At the Auto China 2018 auto show held in April, Nissan made a big splash by introducing an all-new model. The Nissan Sylphy Zero Emission will be the first electric vehicle made by Nissan specifically for the Chinese market.
“The new Sylphy Zero Emission is the next step in our electrification strategy for China,” said José Muñoz, Nissan’s chief performance officer. “The new Sylphy Zero Emission will be Nissan’s first mass-production electric vehicle for the China market and one of the 20 electrified models that we plan to introduce over the next five years.”
The Sylphy is built on the same platform as the American Nissan LEAF. The Sylphy’s batteries are stored under the seats to ensure that they don’t hamper passenger or cargo space. According to Chinese standards, the Sylphy will have an impressive electric driving range of 210 miles. That’s long enough for a nice road trip here in the U.S.
We all know how challenging an issue pollution has been for China and the entire planet, so here at Cronic Nissan, we are glad to see our company making such a big push for electrification and zero emission vehicles. The Sylphy Zero Emission is expected to go on sale in China late this year.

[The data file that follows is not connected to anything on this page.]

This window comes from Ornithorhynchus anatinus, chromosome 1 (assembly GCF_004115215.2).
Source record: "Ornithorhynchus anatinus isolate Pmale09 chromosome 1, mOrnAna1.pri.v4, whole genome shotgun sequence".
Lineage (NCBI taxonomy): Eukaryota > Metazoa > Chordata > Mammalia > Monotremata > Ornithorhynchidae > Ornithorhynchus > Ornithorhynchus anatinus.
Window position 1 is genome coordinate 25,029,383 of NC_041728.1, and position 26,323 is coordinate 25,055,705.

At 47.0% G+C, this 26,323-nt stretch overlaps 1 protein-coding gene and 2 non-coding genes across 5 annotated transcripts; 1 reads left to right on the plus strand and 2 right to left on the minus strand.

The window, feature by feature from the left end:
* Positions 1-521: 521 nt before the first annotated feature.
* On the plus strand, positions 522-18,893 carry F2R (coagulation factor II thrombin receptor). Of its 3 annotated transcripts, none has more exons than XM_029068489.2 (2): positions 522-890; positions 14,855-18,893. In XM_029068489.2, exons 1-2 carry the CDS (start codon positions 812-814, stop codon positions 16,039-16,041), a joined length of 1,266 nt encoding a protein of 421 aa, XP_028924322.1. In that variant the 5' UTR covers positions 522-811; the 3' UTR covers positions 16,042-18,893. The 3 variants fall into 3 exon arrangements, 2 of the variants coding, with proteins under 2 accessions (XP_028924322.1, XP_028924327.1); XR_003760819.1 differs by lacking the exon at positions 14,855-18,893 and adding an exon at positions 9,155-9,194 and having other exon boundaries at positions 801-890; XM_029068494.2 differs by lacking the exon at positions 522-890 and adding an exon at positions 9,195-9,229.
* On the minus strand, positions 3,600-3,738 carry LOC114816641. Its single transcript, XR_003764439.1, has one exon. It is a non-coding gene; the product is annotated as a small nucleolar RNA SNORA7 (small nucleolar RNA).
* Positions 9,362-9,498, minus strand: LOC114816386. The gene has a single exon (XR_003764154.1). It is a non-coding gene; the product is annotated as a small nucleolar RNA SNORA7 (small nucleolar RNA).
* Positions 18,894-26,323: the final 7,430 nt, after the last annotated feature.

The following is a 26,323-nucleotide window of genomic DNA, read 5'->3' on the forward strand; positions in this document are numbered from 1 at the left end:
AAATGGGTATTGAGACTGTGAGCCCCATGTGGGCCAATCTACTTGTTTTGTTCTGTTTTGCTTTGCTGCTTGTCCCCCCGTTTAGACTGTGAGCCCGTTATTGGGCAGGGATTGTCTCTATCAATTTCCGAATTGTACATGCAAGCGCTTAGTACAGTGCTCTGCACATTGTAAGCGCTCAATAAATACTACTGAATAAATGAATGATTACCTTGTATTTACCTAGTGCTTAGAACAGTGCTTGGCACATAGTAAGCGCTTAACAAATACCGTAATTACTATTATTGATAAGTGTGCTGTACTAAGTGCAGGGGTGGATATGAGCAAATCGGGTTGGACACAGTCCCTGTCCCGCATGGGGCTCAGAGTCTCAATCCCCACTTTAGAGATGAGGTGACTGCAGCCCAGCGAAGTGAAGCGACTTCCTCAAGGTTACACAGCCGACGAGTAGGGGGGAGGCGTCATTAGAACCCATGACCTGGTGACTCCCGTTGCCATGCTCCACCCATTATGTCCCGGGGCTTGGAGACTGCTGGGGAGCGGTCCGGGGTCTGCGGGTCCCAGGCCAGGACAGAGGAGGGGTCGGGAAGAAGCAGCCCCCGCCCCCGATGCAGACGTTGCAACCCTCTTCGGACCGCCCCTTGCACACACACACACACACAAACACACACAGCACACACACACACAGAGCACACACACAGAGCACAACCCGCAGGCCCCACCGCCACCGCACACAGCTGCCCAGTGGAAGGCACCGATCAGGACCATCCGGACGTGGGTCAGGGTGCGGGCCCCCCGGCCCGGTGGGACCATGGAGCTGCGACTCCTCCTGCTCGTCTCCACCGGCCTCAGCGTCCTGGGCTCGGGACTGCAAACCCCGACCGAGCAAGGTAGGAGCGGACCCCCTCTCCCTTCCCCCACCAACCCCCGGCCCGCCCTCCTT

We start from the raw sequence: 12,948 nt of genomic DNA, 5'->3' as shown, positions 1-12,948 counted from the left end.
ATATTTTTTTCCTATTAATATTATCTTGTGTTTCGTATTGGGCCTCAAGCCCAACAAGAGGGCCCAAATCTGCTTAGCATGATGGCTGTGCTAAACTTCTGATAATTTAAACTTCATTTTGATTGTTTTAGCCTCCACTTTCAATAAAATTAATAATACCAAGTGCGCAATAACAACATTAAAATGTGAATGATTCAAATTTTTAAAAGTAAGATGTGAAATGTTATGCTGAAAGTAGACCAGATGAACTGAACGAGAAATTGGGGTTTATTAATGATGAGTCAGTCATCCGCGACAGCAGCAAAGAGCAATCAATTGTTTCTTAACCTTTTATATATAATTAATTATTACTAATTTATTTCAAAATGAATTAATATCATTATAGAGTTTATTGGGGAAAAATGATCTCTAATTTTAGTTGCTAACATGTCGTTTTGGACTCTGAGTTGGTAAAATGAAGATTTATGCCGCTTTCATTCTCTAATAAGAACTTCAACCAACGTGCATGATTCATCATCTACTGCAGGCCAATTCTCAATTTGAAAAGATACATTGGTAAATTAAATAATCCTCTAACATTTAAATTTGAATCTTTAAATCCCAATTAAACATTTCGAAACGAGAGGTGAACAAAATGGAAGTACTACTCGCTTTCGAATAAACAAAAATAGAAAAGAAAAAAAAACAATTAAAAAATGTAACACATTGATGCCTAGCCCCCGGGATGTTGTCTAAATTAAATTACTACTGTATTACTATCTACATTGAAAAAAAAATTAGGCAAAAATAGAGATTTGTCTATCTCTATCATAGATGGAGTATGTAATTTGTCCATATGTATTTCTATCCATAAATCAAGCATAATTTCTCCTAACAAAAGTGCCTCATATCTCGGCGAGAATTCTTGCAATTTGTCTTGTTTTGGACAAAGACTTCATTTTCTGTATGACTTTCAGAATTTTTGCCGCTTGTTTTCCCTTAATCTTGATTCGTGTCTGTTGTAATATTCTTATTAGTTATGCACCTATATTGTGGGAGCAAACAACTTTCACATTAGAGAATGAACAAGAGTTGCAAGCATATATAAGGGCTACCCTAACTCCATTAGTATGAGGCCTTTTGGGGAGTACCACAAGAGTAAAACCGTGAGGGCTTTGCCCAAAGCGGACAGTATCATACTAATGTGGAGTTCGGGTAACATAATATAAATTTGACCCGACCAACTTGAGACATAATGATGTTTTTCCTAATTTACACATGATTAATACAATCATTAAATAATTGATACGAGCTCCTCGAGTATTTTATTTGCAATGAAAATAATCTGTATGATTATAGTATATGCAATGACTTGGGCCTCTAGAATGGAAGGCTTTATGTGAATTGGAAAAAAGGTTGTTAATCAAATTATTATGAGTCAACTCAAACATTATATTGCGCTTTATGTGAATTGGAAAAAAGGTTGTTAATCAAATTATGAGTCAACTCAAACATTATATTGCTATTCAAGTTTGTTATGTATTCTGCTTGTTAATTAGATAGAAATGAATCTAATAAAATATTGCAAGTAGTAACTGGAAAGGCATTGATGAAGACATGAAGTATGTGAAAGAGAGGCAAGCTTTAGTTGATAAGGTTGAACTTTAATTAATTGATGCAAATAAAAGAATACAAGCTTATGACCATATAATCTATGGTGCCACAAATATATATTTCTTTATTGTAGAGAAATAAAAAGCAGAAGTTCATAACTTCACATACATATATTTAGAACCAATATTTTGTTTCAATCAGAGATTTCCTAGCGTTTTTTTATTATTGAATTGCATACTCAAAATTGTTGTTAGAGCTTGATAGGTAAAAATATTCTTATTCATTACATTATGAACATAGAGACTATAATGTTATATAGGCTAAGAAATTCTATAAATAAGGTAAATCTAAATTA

Visiting the Arts et Métiers ParisTech, Carlos Ghosn recently spoke with graduate students about the future of the industry. ParisTech is a leading engineering and research graduate school often considered a member of the French ivy league. Ghosn, CEO of Nissan-Renault, studied for years in Paris, so he decided to come back and have a lively discussion with students, by facilitating a Nissan ParisTech visit.
According to Nissan, the Nissan-Mitsubishi partnership was one of the major topics of the Nissan PartisTech visit. Ghosn, who is now a chair member for Mitsubishi, explained that Nissan-Renault and Mitsubishi have worked together for years, yet these were mostly in one-off deals. Now, the two can partner to develop new technologies, forming a massive research team.
“There are two reasons why we decided to take 34% of Mitsubishi,” said Ghosn, “first, for a strategic reason, and then for a financial reason…It is an industry of scale, which is to say that an automaker that is bigger than another automaker has an advantage.”
Students also asked the Nissan-Renault CEO about the surge of autonomous vehicle technologies. Nissan hopes to complete the second stage of its self-driving technologies by 2018, releasing fully-autonomous vehicles by 2020. Though a long way off, this could redefine the entire industry.
This visit is just one of the many ways Nissan is trying to get students more excited about the auto industry, paving the way for future industry leaders.